In fact if we take a closer look at the differences between the returns before and after 2008, the over-reaction hypothesis seems to be borne out by the data (another factor that may be at play here are the heightened correlations we’ve seen in the last years): low SPY IBS leads to higher next-day returns for the ETFs, and vice versa.

pre and post 2008 results

The lesson to take away from these numbers is that cross-market effects can be very significant, especially when global markets are in a state of high correlation. Accounting for the state of US markets in your models can add significant information (and returns) to your IBS approach.

Footnotes
  1. As with any dollar-neutral approach, calculating returns is a tricky matter; in this case I have calculated the returns as a % of the capital allocated to one of the legs[]

Closing Price in Relation to the Day’s Range, and Equity Index Mean Reversion

UPDATE: read The IBS Effect: Mean Reversion in Equity ETFs instead of this post, it features more recent data and deeper analysis.

The location of the closing price within the day’s range is a surprisingly powerful predictor of next-day returns for equity indices. The closing price in relation to the day’s range (or CRTDR [UPDATE: as reader Jan mentioned in the comments, there is already a name for this: Internal Bar Strength or IBS] if you’re a fan of unpronounceable acronyms) is simply calculated as such:

CRTDR formula

It takes values between 0 and 1 and simply indicates at which point along the day’s range the closing price is located. In this post I will take a look not only at returns forecasting, but also how to use this value in conjunction with other indicators. You may be skeptical about the value of something so extremely simplistic, but I think you’ll be pleasantly surprised.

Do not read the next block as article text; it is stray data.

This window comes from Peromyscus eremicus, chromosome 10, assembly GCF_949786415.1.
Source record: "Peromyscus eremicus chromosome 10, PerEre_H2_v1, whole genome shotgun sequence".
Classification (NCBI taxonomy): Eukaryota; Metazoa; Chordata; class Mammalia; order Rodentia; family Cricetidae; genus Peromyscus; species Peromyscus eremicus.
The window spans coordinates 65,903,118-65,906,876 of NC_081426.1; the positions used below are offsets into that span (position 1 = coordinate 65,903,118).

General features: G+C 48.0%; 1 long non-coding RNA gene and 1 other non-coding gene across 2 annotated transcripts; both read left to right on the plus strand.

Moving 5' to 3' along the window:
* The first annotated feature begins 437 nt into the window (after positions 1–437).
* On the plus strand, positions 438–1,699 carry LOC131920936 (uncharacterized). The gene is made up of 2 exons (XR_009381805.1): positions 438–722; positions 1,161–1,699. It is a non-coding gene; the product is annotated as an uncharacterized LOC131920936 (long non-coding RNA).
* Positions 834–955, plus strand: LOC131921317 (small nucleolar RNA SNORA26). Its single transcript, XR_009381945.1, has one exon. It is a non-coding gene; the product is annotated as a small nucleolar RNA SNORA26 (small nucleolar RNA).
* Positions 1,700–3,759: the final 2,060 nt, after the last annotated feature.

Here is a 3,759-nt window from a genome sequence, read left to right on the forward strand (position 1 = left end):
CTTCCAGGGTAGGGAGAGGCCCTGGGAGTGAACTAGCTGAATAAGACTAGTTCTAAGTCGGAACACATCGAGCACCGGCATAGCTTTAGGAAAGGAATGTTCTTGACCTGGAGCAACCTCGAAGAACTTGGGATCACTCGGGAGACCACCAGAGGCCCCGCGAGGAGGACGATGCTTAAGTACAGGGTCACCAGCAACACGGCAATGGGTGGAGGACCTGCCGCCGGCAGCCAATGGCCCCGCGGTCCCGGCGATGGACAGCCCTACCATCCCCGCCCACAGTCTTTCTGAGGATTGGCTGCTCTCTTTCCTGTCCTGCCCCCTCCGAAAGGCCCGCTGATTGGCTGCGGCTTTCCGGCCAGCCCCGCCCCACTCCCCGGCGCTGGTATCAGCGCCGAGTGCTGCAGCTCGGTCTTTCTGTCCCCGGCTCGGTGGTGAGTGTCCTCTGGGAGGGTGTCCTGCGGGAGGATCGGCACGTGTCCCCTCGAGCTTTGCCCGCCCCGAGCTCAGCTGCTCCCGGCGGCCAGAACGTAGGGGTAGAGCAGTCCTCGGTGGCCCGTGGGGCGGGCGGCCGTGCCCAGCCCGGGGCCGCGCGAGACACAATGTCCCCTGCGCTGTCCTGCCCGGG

The basics: QQQ and SPY

First, a quick look at QQQ and SPY next-day returns depending on today’s CRTDR:

SPY CRTDR

QQQ CRTDR

A very promising start. Now the equity curves for each quartile:

spy quartile ECs

QQQ quartile ECs

That’s quite good; consistency through time and across assets is important and we’ve got both in this case. The magnitude of the out-performance of the bottom quartile is very large; I think we can do something useful with it.

There are several potential improvements to this basic approach: using the range of several days instead of only the last one, adjusting for the day’s close-to-close return, and averaging over several days are a few of the more obvious routes to explore. However, for the purposes of this post I will simply continue to use the simplest version.

CRTDR Internationally

A quick look across a larger array of assets, which is always an important test (here I also incorporate a bit of shorting):

All ETF results

Long when CRTDR < 45%, short when CRTDR > 95%. $10k per trade. Including commissions of $0.005 per share, excluding dividends.

One question that comes up when looking at ETFs of foreign indices is about the effect of non-overlapping trading hours. Would we be better off using the ETF trading hours or the local trading hours to determine the range and out predictions? Let’s take a look at the EWU ETF (iShares MSCI United Kingdom Index Fund) vs the FTSE 100 index, with the following strategy: